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How does one remove the vinegar taste from eggs that are poached in water with vinegar added? Would rinsing the eggs in a sugar solution help?

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Sugar counters the acid taste, but not the smell of vinegar. –  rumtscho Dec 1 '11 at 11:33

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up vote 6 down vote accepted

I assume you mean eggs that have been poached in water with vinegar added?

I usually add vinegar to my poaching water when making poached eggs. However, I rarely taste the vinegar. I would suggest

  • Use less vinegar. I use no more than a tablespoon for a shallow frying pan's worth of water
  • Use a milder vinegar like white wine vinegar, or even lemon juice
  • Use really fresh eggs if you can, in which case you don't even need vinegar

Lots of people use a saucepan full of water to poach eggs. I used to, but always with inconsistent results. Usually the egg white would just disintegrate and form a foam.

Now I use a small, shallow frying pan. This means the egg white has less opportunity to disintegrate, and also means I need to use less vinegar to help the white set.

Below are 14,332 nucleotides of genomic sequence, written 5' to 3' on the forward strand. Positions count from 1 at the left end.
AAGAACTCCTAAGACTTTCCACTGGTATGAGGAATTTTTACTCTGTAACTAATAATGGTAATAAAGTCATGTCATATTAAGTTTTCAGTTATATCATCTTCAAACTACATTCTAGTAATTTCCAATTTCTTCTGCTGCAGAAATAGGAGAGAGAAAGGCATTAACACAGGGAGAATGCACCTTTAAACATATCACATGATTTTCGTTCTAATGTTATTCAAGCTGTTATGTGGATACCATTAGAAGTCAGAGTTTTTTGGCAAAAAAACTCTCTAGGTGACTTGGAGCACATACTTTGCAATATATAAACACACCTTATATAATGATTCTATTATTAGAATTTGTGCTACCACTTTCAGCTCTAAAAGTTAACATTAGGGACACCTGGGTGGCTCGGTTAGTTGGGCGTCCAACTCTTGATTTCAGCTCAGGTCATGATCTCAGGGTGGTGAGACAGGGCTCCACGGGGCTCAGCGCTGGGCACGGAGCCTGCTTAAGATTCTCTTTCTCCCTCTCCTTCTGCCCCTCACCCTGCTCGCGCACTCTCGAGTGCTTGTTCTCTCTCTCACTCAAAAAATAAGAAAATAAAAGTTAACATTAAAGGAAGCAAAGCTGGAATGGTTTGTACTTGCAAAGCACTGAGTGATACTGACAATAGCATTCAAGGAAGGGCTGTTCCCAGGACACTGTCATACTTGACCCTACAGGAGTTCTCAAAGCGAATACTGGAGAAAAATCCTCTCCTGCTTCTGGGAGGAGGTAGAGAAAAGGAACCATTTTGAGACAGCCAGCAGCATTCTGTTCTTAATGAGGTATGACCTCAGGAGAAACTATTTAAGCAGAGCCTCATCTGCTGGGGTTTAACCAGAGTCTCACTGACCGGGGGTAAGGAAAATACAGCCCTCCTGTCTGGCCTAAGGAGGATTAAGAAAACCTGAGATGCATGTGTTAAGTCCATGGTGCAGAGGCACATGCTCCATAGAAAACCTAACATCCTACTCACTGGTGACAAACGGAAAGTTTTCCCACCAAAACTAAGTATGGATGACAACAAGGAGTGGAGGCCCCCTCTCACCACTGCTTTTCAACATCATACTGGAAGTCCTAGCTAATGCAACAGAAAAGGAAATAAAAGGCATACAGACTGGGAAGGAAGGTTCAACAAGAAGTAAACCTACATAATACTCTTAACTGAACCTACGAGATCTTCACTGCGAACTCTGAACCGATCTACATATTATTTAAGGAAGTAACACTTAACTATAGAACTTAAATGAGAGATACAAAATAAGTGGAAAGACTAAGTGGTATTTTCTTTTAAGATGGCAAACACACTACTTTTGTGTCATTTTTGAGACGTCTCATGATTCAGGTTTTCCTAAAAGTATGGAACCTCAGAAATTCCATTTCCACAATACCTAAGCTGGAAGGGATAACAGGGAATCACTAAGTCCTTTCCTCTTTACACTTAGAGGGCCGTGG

If rather than poaching you mean pickling, there's little you can do to remove the vinegar taste, as the vinegar will have penetrated the egg thoroughly.

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Thanks ElendilTheTall, actually what I did was for each egg, I put one tablespoon. Never thought that I can use lemon juice to replace vinegar. Maybe a lemon egg will taste better? –  Anderson Karu Dec 2 '11 at 1:00
    
Most of the lemon flavour is in the zest, so you shouldn't notice too much of a lemony taste, if any. –  ElendilTheTall Dec 2 '11 at 11:20
    
@ElendilTheTall, clearly you've never had a truly ripe lemon. While unquestionably the zest contains a concentrated amount of flavor, the juice of a tree-ripened lemon will have a lovely fresh and fragrant flavor of its own (i.e. while we associate both the juice's flavor and the zest with "lemon", they don't actually taste very similar). –  Marti Dec 2 '11 at 15:17

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